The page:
Rounding out the Helibeam System to help with displacement, approximately 9,000 DryFix remedial ties were installed through the veneer and into the backup; thus providing lateral restraint and securing the façade.

According to WJE associate principal Brett Laureys, “The Helibeam System was specified because of its proven ability to secure existing masonry, it is fully concealed (once installed) and its flexibility allows it to be bent around corners with no loss of performance. It was also the most cost-effective stabilization method available and, with all work undertaken externally, there was minimal disruption to the upper floor tenants during this ‘emergency restoration’ phase which overcame the veneer’s lack of support, securing the structure while full renovation of the Olympia Theater was safely undertaken.”

Installation specifications
In conjunction with Helifix’s on-site quality control and assurance support team, installation of the Helibeam System at the Olympia Theater was conducted by industry leading specialty repair contracting company STRUCTURAL of Hanover, Maryland, and their Ft. Lauderdale operations office. To form the Helibeam System, two horizontal rows of 7 m long stainless steel HeliBars were laid in tandem at various levels around the entire circumference of the building. This essentially creates a deep masonry beam to distribute the structural load and provide gravitational support around the entire building.

Installation involved cutting out 45 mm deep slots in the mortar joints which were vacuumed and then flushed out with water. A bead of thixotropic cementitious HeliBond grout was laid in and the 7 m length of HeliBar was then placed in the slot. The grout-HeliBar-grout process was then repeated on top to complete the composite action of the Helibeam System. When each length of HeliBar came to its end, the next length was overlapped by 45 cm to create one monolithic run around the building; with corners kinked in at a 90° bend. The recessed Helibeam was then pointed over the top – rendering it virtually transparent to the naked eye upon completion.

Additionally, DryFix remedial ties used in tandem with Helibeam System for lateral restraint in the façade. The DryFix ties were installed simply by being power-driven into position, via a small pilot hole, using a special installation tool that leaves the end of the tie recessed below the outer face – allowing an “invisible” finish. Crack Stitching was also conducted to secure local cracking and stabilize any further movement of separating brick areas. According to STRUCTURAL’s project manager Alan Fleischer, “The Helibeam installation was easy as it’s a lot like crack stitching but in a longer run. After we completed the installation, you’d never know what was done to the building.”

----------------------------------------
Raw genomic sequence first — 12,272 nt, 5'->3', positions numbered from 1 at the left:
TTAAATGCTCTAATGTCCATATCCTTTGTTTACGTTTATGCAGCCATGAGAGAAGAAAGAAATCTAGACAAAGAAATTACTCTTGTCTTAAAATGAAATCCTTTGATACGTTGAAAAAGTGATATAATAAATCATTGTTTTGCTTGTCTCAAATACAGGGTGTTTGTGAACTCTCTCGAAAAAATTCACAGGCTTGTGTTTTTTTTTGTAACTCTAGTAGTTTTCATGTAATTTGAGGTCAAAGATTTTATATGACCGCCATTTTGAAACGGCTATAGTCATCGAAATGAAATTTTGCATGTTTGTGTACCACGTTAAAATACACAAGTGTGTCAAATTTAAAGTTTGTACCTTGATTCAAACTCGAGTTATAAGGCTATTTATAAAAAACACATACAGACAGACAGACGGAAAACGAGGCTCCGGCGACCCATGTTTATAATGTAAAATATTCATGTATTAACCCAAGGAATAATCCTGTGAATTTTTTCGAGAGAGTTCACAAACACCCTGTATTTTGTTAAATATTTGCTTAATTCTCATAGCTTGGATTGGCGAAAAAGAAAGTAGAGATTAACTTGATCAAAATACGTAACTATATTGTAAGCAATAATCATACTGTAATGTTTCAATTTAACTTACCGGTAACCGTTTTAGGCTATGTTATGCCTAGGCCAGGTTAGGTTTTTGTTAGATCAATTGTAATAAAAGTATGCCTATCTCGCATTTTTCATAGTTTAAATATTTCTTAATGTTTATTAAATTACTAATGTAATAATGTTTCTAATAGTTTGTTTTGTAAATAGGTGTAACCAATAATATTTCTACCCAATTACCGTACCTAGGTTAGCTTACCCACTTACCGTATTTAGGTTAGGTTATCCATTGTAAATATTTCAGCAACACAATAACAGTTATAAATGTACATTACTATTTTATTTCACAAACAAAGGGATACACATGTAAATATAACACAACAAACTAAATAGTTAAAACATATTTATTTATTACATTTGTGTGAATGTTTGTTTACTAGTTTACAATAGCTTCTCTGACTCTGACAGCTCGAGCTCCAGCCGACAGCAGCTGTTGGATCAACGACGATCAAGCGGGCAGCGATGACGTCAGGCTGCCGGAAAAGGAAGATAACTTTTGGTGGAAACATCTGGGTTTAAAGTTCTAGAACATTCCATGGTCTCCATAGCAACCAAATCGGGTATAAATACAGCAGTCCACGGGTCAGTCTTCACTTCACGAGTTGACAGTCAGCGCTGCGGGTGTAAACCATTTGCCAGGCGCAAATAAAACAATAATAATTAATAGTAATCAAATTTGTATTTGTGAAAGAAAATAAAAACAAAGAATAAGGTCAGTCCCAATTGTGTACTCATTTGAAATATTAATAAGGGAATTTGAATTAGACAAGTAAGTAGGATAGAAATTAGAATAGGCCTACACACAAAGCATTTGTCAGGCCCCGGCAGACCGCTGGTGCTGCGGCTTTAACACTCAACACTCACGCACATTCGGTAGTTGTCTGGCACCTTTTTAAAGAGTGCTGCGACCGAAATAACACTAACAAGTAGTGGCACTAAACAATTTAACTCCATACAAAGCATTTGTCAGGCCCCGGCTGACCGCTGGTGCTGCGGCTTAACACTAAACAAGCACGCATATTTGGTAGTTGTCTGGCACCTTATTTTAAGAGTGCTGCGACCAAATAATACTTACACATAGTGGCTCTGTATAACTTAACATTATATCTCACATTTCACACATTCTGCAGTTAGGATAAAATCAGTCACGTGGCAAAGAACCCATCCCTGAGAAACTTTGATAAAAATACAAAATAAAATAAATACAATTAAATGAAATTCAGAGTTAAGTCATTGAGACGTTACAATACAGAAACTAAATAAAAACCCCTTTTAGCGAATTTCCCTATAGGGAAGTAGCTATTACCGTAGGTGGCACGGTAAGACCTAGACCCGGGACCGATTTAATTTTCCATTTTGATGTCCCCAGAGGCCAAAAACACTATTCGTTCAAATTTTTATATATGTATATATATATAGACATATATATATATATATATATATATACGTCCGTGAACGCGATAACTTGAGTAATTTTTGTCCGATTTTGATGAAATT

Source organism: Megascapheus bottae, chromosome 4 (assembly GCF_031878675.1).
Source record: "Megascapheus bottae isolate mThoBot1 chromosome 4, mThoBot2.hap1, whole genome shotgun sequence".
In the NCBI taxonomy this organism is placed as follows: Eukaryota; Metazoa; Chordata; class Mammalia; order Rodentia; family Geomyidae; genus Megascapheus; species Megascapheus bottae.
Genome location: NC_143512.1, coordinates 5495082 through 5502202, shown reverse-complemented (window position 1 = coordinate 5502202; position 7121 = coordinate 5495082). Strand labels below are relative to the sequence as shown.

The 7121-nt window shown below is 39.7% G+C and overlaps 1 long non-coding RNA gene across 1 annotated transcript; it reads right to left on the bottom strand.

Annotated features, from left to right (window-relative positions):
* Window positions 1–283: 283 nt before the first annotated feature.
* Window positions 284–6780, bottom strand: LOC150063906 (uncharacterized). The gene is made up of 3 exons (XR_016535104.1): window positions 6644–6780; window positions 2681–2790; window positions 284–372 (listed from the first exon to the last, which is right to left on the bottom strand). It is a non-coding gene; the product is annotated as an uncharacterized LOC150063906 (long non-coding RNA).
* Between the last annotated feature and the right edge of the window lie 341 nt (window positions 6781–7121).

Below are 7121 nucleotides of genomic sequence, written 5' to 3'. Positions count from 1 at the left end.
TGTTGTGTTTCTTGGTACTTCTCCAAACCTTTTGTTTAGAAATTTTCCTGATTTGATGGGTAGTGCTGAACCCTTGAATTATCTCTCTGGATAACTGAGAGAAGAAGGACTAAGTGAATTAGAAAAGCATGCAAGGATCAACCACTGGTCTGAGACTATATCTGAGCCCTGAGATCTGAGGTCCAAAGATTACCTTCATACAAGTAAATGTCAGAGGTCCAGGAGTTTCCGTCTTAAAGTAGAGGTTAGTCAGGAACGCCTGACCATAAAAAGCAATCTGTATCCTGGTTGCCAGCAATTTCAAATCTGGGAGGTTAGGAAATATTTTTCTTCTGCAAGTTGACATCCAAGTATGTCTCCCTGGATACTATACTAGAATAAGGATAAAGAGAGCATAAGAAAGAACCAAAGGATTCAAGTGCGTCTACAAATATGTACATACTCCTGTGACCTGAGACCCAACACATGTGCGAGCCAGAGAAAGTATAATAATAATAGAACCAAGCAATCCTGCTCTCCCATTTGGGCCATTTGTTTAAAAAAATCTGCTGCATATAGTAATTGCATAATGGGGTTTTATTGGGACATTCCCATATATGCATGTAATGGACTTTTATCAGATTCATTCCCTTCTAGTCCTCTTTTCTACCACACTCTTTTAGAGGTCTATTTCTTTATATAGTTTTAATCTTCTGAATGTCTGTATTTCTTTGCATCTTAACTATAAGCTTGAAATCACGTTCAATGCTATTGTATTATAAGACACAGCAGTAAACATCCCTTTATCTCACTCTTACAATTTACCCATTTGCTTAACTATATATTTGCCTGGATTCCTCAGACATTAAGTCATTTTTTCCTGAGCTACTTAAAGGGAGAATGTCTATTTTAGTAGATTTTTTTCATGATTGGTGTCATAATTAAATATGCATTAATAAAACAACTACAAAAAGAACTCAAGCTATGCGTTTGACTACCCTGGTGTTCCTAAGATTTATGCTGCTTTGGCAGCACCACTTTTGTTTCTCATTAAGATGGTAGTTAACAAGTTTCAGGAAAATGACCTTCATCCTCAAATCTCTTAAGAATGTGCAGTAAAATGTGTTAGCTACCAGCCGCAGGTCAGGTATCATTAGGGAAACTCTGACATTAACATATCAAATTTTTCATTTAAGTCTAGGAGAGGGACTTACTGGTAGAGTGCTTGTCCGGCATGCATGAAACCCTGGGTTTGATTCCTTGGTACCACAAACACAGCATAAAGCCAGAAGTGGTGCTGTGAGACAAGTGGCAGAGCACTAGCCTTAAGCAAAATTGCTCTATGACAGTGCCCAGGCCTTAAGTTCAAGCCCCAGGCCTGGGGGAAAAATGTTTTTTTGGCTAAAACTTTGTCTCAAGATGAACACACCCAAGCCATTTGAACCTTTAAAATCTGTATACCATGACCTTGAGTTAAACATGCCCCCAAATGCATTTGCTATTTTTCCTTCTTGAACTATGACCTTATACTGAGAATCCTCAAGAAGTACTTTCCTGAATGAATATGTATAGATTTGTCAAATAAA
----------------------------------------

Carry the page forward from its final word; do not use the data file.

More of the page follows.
Conclusion / Results
The Helibeam System was installed within four months of WJE’s specification; beginning with the anchors and completed in August 2010. An alternative to complete structural tear down and rebuild, the system delivered an efficient green solution in restoring the historic Olympia Theater. According to Helifix vice president North American Operations Reno Fricano, “Ultimately, in collaborating with WJE and SPS throughout the entire specification, design, and installation phases, the system provided a non-invasive, cost-effective, and sustainable stabilization solution in revitalizing the architectural luster and integrity to one of America’s original movie palaces.”

WJE’s Brett Laureys conferred in stating, “The repairs were successfully installed, meeting the client's needs of an emergency stabilization method which could be installed immediately, quickly, and inexpensively. It’s hard to compare with it as it was more cost effective than traditional stainless steel threaded rod and epoxy.”

Finally, RJHA’s Heisenbottle noted that, “The initial emergency stabilization phase is complete and the building is once again safe. The team is proceeding with the final (Phase II) work; a $10 million restoration of the theater façade and repair/replacement of the damaged terra cotta tile. The project is expected to be completed in 2011.”